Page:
Solicitor says parents of the disabled have right to sue
The solicitor who represented Mr Richard Clare in his failed High Court action has defended the right of parents of children with disabilities to take legal action when all else fails, writes Carol Coulter, Legal Affairs Correspondent.
Mr Clare suffered from Attention Deficit Hyperactivity Disorder and had, through his parents, sued the Department of Education for not providing appropriate educational supports.
Mr Ernest Cantillon, who represented the family, was responding to comments from the Minister for Education, Ms Hanafin, where she accused solicitors taking such cases of "abuse of the legal process".
Ms Hanafin said: "The decision to pursue this case for 16 days in the High Court naturally resulted in considerable legal costs. I am concerned that such legal cases are costly and are diverting money from the provision of services for children with special educational needs.
"The position of the Department of Education having being upheld in this case, it was open to the Department to apply for its costs to be met by the plaintiff.
"While I did not want to penalise the parents by seeking costs in this case, I feel it is important to highlight to solicitors that unjustified claims are an abuse of the legal process and will be at their own expense and not that of the State.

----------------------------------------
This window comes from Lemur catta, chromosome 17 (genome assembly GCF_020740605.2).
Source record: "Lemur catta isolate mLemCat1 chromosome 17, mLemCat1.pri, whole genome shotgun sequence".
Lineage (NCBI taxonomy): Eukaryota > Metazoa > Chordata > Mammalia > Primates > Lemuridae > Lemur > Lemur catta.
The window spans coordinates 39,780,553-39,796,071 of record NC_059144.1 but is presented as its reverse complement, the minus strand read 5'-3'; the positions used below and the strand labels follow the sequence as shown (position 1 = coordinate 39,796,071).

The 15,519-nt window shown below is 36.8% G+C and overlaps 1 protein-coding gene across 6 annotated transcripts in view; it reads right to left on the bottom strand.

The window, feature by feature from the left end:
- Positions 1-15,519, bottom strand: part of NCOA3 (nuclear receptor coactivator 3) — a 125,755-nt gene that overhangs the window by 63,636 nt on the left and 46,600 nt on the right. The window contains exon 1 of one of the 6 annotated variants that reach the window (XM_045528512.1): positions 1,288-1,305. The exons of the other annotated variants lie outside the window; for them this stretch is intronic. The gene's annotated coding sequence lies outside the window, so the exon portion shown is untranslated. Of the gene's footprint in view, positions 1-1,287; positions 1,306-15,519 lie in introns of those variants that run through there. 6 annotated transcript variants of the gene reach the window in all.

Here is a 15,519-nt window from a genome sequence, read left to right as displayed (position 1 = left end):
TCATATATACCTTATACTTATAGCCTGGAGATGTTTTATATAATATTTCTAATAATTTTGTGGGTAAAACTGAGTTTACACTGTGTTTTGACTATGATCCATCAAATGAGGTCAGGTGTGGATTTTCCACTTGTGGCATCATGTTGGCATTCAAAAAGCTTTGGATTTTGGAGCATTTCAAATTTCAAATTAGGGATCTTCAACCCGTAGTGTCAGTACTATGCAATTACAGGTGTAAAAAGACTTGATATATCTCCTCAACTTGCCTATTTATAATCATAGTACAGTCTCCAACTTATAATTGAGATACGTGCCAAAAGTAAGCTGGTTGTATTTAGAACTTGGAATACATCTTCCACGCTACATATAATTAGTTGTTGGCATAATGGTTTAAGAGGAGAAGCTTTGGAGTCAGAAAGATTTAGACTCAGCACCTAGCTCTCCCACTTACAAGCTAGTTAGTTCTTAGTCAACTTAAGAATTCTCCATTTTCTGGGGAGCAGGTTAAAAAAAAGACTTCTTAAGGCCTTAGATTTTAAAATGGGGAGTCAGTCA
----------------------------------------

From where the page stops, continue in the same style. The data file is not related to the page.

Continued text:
"In taking my decision, I have had regard to the prospect of actually recovering costs as well the impending establishment of alternative routes for parents to appeal against allocated provision with the enactment of the Education for Persons with Special Educational Needs Act 2004."
Mr Cantillon, who also represented Mr Jamie Sinnott in his successful case in the High Court against the Department of Education and a number of other cases involving autistic children, said: "If losing cases is the criterion, what about the Department? The same should apply to it. The Minister lost all the cases it defended. Did it put in unmeritorious defences?"
He said that in the Sinnott case, Mr Justice Barr commented on the unmeritorious nature of the Department's defence.
"Discovery showed that the Department of Education and the Department of Finance colluded to deny people facilities on financial grounds.
"Since the Paul O'Donoghue case [which laid down the obligations on the State to provide for children with disabilities], money has been put in. But this is not as a result of the graciousness of the Minister, but because they realised they are accountable.
"This case was not taken lightly by us or by Mrs Clare on behalf of her son. It was taken when Richard was expelled from school and no other provision was made for him coming up to his Junior Cert. The school could not cope and he needed remedial help. The Department did nothing. The mother beseeched the Department before she came to lawyers.
"We wrote to them and nothing happened. We consulted three senior counsel and two junior on the case and we had our own experience. All the lawyers thought the case had merit.We now have the judgment, which makes certain things clear. But if losing a case is a judgment on its merit, what about the Department itself?"
Mr Cantillon said it appeared the Department was attempting to put pressure on lawyers not to take such cases. He said this was linked to the approach in the 2004 Disability Bill, which restricted the right of the families of people with disabilities to go to court in pursuit of their entitlements.
"Bureaucratic obstacles are put in people's way in getting to court," he said.